You don’t need advanced stats to tell you how good Ohio State’s offense was against Nebraska. The Buckeyes totally dominated an OK conference opponent, sending a game to garbage time in the second quarter again.
OSU vs. Nebraska
|Rushing opp rate||50%||14%|
|Rushing exp plays||17%||0%|
|Rushing stuffed rate||17%||29%|
|Passing exp plays||25%||13%|
|Overall exp rate||21%||7%|
|3rd down %||100%||20%|
|Red zone TDs||100%||0%|
|Scoring opps efficiency||7||0|
|Pts off turnovers||0||0|
|Havoc rate allowed||6%||0%|
In the table above, scoring opportunity efficiency looks at the average points scored per scoring opportunity -- drives with a first down past the opponents' 40-yard line. Drive efficiency looks at the percentage of drives that were scoring opportunities. Rushing opportunity rate is the % of runs that gained five or more yards. Rushing stuff rate is the % of runs that were for no gain or a loss. Explosive plays are 12+ yard runs and 20+ yard passes here.
This table only includes non-garbage time numbers — here, garbage time kicked in after Ohio State’s fourth touchdown... in four total drives. That gave Nebraska just 15 plays before garbage time kicked in.
Here are the three stats I said would matter most in our advanced stats preview:
- Nebraska’s passing success rate
- Ohio State’s havoc rate
- Dobbins’ rushing success rate
Offense: One of the best performances of the Barrett era
Ohio State’s per-play success rate was a little higher against Army at 70 percent, but this week’s 68 percent total success rate performance was still the second-highest since the 2014 Big Ten Championship against Wisconsin (69% success rate). But what’s more insane than the per-play efficiency was the incredible drive efficiency: eight drives by the first-team offense, eight touchdowns.
It’s hard to expect much better play from J.T. Barrett. J.T.’s 27/33 (82 percent completion rate) for 325 yards (9.8 yards per attempt) with five touchdowns and no interceptions stat line wasn’t just an outlier performance in a string of games with 150 yards and a 55 percent completion rate. Since the Oklahoma loss, as ESPN noted, “Barrett has completed 99 of 137 passes (72 percent) with 18 touchdowns and no interceptions since the Oklahoma game.” He’s also thrown for 1,351 yards on 137 attempts (9.9 YPA). That’s just sustained excellence.
Yes, Penn State’s defense is at another level from what the Buckeyes have seen since Oklahoma. They rank 14th in defensive passing success rate and 4th in passing IsoPPP. They’re 12th in allowing pass plays of 20+ yards with just 14 given up all season, and 15th in passes of 10+ yards. Their defense is head and shoulders above any that the Buckeyes will have faced this season -- and will face again until the Michigan game.
But as Chaos Week 2017 demonstrated, it’s hard to sustain efficient play over the course of an entire season. Sometimes you just get shut down by Arizona State, Syracuse, or Cal. Four top-ten teams fell in Week 7, and in nearly all of them, previously poor defenses slowed down previously-explosive offenses.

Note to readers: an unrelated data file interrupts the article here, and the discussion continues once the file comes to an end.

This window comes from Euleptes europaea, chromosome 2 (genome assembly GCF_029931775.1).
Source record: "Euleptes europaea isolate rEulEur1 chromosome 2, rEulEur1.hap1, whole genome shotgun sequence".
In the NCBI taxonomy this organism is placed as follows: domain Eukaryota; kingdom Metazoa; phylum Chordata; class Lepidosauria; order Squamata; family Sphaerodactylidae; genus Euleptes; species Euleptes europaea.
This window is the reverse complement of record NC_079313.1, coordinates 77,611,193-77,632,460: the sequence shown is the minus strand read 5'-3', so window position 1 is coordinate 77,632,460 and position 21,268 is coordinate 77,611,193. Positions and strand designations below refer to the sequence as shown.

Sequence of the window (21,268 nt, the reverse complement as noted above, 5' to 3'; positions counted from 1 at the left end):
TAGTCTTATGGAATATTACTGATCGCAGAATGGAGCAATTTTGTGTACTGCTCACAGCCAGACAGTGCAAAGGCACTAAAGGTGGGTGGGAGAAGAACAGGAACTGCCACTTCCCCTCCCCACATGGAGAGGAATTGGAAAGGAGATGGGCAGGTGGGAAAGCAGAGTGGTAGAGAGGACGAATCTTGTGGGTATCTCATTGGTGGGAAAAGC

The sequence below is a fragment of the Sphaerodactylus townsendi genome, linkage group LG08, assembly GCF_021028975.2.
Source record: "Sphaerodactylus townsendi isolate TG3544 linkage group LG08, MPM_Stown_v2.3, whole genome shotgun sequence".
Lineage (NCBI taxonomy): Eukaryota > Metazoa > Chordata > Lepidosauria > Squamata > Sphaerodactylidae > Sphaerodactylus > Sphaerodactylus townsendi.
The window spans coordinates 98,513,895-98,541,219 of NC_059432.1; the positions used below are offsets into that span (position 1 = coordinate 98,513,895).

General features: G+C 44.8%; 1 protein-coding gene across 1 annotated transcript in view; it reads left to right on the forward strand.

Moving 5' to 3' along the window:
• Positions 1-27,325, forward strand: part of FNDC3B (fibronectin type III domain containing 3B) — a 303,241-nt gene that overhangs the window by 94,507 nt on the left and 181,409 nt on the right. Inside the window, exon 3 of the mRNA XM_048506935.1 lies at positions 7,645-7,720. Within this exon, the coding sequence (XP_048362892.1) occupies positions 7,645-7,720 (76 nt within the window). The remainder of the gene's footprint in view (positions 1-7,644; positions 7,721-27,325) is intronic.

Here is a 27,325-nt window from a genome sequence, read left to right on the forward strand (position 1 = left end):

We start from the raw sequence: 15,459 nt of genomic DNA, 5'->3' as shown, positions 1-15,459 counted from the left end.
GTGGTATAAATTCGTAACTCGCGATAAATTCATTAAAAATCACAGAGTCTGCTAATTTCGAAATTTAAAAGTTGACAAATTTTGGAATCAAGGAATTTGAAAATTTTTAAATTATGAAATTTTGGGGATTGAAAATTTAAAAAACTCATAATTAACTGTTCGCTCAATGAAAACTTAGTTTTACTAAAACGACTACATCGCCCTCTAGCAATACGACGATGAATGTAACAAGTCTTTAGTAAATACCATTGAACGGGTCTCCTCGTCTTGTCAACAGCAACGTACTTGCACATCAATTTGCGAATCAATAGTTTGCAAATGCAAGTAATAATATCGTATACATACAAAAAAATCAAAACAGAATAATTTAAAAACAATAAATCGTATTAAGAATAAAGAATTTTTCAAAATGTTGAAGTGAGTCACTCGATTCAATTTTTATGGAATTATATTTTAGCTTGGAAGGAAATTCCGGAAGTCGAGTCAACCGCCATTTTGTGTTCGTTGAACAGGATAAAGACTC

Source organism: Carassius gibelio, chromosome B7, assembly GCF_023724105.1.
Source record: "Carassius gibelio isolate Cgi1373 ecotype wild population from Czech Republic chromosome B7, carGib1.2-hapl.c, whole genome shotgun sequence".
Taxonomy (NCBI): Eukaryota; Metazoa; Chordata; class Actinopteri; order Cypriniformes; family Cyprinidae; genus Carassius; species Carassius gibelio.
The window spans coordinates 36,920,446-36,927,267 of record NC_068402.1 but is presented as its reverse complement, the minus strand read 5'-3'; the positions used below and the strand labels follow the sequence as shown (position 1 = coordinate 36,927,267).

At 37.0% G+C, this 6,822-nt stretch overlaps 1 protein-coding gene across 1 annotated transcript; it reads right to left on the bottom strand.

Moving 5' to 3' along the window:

And beyond that, the passing game, and the offense as a whole has shown sustained improvements in ways that are more difficult to quantify. J.T.’s willingness to throw into tight windows, or before a receiver is entirely open, the variety of the playcalling where plays noticeably build off of each other, for example.
So don’t discount J.T.’s performance against Nebraska: 76 percent passing success rate over the course of the game (including garbage time) with an insane 27 percent explosiveness rate. About one in every four passes was a play that gained at least 15 yards against Nebraska.
Finally, Dobbins is as explosive as ever. He’s averaged only 12 carries a game since the Indiana game and he’s still 15th in the country in rushing yards per game, with the 4th-highest yards per carry average of the top-15.
Defense: Dominant for a half
The advanced defensive stats are pretty limited for Nebraska. Ohio State took a 28-0 lead in the second quarter, sending the game into garbage time, when the Huskers had only run 15 offensive plays. Only five of those plays were successful, giving them a 33 percent success rate (29 percent on the ground, 38 percent through the air—with one explosive play).
So the table above still only reports non-garbage time stats, but I also ran some of the full-game numbers to see how things changed when Nebraska found some rhythm on offense later in the second half.
In the first half, Nebraska had a 33 percent passing success rate and a 9 percent passing explosiveness rate. In the second half, they had a 57 percent passing success rate, highlighted by two consecutive touchdown drives, and a 22 percent passing explosiveness rate. The key difference was connecting on a few big explosive passes — especially the 77-yarder to JD Spielman.
Speaking of Spielman, he finished with 11 catches for 200 yards. The game was well out of reach when he did the majority of his damage, but it’s still raises the question of how a better offense would do throwing the ball. Entering the game Spielman was second on the team in targets but had a lower catch rate and average yards per catch than either Stanley Morgan Jr. or De'Mornay Pierson-El.
So the question is whether Nebraska made substantive half-time adjustments to take advantage of Ohio State’s secondary on a night where the defensive line wasn’t making a lot of plays in the backfield (only a single tackle for loss and no sacks!) or whether Ohio State’s defenders weren’t giving maximum effort given the blowout score at halftime. That’s not a question that matters for Nebraska, obviously, but it does make you wonder about Penn State.